In the stormy election of 1836 Brown, who had been appointed a justice of the peace in 1834, again ran for Conception Bay. It appears that he played no part in encouraging the tumults at the polls in his district; indeed, according to a report by magistrate Thomas Danson, he tried, without avail, “to prevent the riotous and brutal conduct of the Mob” during the polling. He was returned, and, when that election was invalidated, was elected again in 1837, finding himself now in a house for the first time controlled by reformers. Also in the new assembly were Patrick Morris, the brilliant John Valentine Nugent*, and, once again, Kent. With Carson as speaker, the assembly quickly adopted the abrasive tone in its dealings with the Council (or upper house) and the general combativeness that would mark its activities for the next four years. Brown was not slow to initiate contentious pieces of legislation. On opening day he was once again asserting the house’s right to select its officers, and shortly afterwards he persuaded the legislature to undertake an inquiry into the activities of Harbour Grace magistrate John Stark during the 1836 election. Thus Brown was by no means out of place in the assertive assembly of 1837–41. Yet his alliance with the dominant St John’s reformers was an uneasy one. He and Morris quarrelled as soon as the house opened. Brown also immediately tackled the Newfoundland Patriot, the newspaper normally thought of as the organ of the reformers, and made a dangerous and permanent enemy for himself in the editor, Robert John Parsons*. In August 1837 Brown angered both Nugent and Morris by introducing a justice bill that threatened to undermine the jury system and restore summary jurisdiction to the courts. He was reported as saying that he was aware of juries in Harbour Grace, “not one of whom knew that two and two made four.” In effect, he was proposing a return to something resembling the old surrogate system [see James Lundrigan*].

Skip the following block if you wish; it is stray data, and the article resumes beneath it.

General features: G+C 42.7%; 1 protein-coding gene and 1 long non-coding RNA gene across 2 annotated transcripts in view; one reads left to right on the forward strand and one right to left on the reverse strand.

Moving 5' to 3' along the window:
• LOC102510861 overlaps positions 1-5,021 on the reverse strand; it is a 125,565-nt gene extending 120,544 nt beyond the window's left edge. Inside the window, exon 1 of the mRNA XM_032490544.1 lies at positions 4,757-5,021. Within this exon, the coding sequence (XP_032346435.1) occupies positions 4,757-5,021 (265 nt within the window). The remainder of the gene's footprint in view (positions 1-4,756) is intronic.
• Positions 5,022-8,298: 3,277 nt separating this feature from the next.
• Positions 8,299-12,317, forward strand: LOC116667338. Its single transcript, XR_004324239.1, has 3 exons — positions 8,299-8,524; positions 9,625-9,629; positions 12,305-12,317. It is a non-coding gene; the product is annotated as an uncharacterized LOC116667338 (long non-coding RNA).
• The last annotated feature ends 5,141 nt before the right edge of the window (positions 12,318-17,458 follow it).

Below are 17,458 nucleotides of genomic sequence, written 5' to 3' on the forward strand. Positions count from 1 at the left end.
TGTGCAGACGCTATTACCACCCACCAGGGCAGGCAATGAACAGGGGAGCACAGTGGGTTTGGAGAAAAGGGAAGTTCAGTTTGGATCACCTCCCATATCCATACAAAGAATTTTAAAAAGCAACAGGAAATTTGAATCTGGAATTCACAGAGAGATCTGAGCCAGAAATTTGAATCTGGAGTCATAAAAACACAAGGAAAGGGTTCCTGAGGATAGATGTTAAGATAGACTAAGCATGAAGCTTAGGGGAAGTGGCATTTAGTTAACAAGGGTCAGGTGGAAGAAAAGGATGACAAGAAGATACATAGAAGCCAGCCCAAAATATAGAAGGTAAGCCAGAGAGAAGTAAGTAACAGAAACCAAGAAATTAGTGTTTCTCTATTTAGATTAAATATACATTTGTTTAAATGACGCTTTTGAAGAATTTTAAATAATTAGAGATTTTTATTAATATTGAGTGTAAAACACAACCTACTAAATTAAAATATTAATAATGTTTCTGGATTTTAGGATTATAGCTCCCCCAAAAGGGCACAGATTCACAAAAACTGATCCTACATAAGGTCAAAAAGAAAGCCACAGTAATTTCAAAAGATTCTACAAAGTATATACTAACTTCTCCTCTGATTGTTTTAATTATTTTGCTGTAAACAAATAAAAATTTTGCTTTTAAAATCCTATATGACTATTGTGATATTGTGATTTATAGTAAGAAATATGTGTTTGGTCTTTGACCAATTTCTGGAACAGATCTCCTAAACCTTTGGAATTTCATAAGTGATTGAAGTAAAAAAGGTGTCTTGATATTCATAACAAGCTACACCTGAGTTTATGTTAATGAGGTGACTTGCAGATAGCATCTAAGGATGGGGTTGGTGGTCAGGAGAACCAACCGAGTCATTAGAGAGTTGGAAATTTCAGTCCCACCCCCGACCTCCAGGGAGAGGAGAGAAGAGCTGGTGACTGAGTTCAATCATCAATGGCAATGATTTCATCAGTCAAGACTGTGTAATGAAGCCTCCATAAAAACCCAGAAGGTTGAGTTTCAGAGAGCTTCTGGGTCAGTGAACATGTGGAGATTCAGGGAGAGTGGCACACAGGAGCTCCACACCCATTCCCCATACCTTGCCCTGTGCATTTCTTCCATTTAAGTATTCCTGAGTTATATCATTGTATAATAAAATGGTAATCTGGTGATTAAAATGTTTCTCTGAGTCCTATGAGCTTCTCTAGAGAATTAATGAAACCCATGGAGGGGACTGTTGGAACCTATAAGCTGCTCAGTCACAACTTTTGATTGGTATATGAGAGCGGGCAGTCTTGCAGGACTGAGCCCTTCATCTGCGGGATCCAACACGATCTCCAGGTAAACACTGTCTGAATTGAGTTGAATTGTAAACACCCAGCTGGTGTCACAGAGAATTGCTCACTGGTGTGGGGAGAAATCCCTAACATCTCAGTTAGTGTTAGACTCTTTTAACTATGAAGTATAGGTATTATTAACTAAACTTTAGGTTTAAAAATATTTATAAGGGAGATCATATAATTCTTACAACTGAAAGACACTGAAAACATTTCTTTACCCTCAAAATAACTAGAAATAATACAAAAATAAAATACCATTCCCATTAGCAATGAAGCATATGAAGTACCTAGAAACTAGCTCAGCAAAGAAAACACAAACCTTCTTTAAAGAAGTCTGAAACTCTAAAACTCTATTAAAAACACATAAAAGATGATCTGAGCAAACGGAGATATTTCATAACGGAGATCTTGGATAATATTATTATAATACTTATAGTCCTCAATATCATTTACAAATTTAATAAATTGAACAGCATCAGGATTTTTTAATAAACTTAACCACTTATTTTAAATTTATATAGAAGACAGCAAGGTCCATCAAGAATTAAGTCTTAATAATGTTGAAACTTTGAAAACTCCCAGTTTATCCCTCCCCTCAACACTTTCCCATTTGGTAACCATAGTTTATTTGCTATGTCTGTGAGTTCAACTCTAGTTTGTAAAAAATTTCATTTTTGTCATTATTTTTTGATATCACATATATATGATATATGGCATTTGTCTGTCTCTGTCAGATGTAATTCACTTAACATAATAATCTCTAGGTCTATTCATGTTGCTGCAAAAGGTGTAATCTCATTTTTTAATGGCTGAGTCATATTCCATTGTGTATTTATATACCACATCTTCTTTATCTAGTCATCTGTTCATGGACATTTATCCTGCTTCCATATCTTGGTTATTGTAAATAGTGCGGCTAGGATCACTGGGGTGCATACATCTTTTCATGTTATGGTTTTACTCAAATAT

Brown further angered Morris and Carson by persisting in his opposition to an academy in St John’s. In 1839 Carson professed himself “astonished” that Brown could “so systematically oppose education.” The charge was unjust. What Brown wanted was fair treatment of “the poor and those in the humbler walks of life . . . throughout the Island.” He was, in fact, an enlightened thinker about education. It is noteworthy, for example, that he opposed religious segregation in schools, arguing that “there should be one general school for all denominations of christians, for it was by Catholics and Protestants mixing together that prejudice could be overcome.” Brown was serving as a member of the board of education in Conception Bay in 1836, when Protestants, by insisting that the Bible in the King James version should be read in schools, in effect began the dissension that led to the creation of the denominational system of education in Newfoundland [see Charles Dalton*]. He later served as chairman of both the integrated and the Roman Catholic boards of education for the district Despite an occasional eccentricity such as his reactionary jury bill, Brown’s instincts as a reformer were sound. In his concern for the poor – a persistent theme of his political career – he may, in fact, have been more of a social reformer than some of his high-minded urban colleagues. It seems to have been his lack of gentility, his stubborn character and earthy rhetoric, and his unyielding advocacy of outharbour interests that they objected to, rather than any slackening in principle. Brown in any case refused to play a minor role in the assembly. He became chairman of the important committee of supply and appears to have handled the responsibility well. The proceedings of the house show him occasionally impatient to get on with the practical business of running the country. Brown’s general conduct in the house was thought so acceptable that his name was mentioned for possible promotion to the Council. He was also believed to be angling for the office of chief magistrate in Conception Bay – a rumour, kept alive by Parsons in the Patriot, which may have damaged Brown politically. Governor Henry Prescott* seemed to prefer Brown to all the other reformers, apparently viewing him as a stabilizing, moderating force in a volatile legislature. “He has a strong mind, but has had little education,” Prescott wrote, adding, “He is not so tractable as others [among the reformers], and I believe regrets the composition of the present House of Assembly.”